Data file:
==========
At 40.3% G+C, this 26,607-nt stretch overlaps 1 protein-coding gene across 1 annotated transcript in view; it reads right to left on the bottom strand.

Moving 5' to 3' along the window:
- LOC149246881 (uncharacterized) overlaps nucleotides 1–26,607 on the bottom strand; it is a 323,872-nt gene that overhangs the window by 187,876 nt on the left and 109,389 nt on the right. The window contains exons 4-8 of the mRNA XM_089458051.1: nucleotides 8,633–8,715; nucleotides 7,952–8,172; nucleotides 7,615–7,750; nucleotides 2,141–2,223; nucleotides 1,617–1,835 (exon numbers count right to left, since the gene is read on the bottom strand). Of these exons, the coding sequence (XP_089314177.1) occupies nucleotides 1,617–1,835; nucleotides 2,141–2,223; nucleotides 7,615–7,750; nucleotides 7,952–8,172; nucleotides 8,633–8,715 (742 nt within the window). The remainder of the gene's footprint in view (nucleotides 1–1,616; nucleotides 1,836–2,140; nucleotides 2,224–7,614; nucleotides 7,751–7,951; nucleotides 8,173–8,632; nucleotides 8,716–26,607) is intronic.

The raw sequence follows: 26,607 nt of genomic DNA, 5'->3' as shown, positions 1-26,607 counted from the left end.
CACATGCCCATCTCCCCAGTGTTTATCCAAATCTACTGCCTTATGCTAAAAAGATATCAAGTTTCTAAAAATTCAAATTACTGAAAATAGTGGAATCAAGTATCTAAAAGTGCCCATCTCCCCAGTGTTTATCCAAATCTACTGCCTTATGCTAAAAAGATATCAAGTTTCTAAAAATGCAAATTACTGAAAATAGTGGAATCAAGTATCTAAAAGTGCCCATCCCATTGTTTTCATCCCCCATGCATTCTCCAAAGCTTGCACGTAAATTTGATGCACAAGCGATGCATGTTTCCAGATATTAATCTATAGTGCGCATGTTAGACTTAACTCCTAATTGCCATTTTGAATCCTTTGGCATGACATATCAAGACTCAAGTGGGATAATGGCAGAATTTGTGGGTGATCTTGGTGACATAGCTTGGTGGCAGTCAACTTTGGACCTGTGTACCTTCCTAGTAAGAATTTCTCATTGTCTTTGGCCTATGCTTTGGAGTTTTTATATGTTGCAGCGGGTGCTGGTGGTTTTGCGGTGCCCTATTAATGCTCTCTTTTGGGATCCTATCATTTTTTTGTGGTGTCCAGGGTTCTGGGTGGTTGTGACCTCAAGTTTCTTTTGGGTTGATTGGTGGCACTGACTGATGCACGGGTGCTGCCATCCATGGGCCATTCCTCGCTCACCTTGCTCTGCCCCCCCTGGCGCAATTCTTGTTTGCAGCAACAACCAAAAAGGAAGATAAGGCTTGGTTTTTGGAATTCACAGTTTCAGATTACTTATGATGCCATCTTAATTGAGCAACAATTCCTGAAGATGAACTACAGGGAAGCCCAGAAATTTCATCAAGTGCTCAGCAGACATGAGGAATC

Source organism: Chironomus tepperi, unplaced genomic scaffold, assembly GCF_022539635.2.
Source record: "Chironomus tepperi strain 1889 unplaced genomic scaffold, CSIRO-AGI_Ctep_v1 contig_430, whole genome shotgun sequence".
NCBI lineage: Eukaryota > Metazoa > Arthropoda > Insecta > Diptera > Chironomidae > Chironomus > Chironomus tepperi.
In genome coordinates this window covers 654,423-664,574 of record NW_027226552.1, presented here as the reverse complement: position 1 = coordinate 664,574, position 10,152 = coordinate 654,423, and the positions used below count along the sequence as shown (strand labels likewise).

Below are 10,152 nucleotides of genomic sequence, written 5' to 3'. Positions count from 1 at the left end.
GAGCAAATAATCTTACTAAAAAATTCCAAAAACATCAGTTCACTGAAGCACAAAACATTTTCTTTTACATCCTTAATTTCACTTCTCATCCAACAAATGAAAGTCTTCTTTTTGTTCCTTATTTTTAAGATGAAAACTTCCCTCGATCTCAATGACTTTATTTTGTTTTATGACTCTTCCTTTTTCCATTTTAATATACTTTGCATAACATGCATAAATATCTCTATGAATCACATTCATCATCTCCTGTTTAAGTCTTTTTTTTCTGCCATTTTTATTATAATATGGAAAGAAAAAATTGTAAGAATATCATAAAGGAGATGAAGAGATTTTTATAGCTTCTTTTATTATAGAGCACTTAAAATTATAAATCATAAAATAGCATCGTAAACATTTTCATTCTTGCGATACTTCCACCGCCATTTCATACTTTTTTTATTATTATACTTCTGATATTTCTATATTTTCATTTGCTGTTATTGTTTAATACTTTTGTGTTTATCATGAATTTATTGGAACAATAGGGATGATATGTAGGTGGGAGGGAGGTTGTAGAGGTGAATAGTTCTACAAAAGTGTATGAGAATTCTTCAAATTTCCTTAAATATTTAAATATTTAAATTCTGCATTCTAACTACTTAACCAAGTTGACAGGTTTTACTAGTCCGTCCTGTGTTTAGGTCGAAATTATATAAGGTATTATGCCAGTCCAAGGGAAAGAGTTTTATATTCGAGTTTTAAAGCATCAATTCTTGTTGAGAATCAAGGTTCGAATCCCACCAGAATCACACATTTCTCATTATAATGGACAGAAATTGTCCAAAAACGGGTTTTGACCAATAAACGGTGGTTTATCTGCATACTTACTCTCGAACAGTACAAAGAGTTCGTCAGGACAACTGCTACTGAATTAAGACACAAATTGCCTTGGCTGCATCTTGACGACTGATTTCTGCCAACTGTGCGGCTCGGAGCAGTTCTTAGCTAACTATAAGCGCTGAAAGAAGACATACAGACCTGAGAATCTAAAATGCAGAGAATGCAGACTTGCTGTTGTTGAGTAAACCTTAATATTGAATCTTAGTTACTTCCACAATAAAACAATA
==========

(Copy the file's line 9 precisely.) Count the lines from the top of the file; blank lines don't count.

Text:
In genome coordinates this window covers 654,423-664,574 of record NW_027226552.1, presented here as the reverse complement: position 1 = coordinate 664,574, position 10,152 = coordinate 654,423, and the positions used below count along the sequence as shown (strand labels likewise).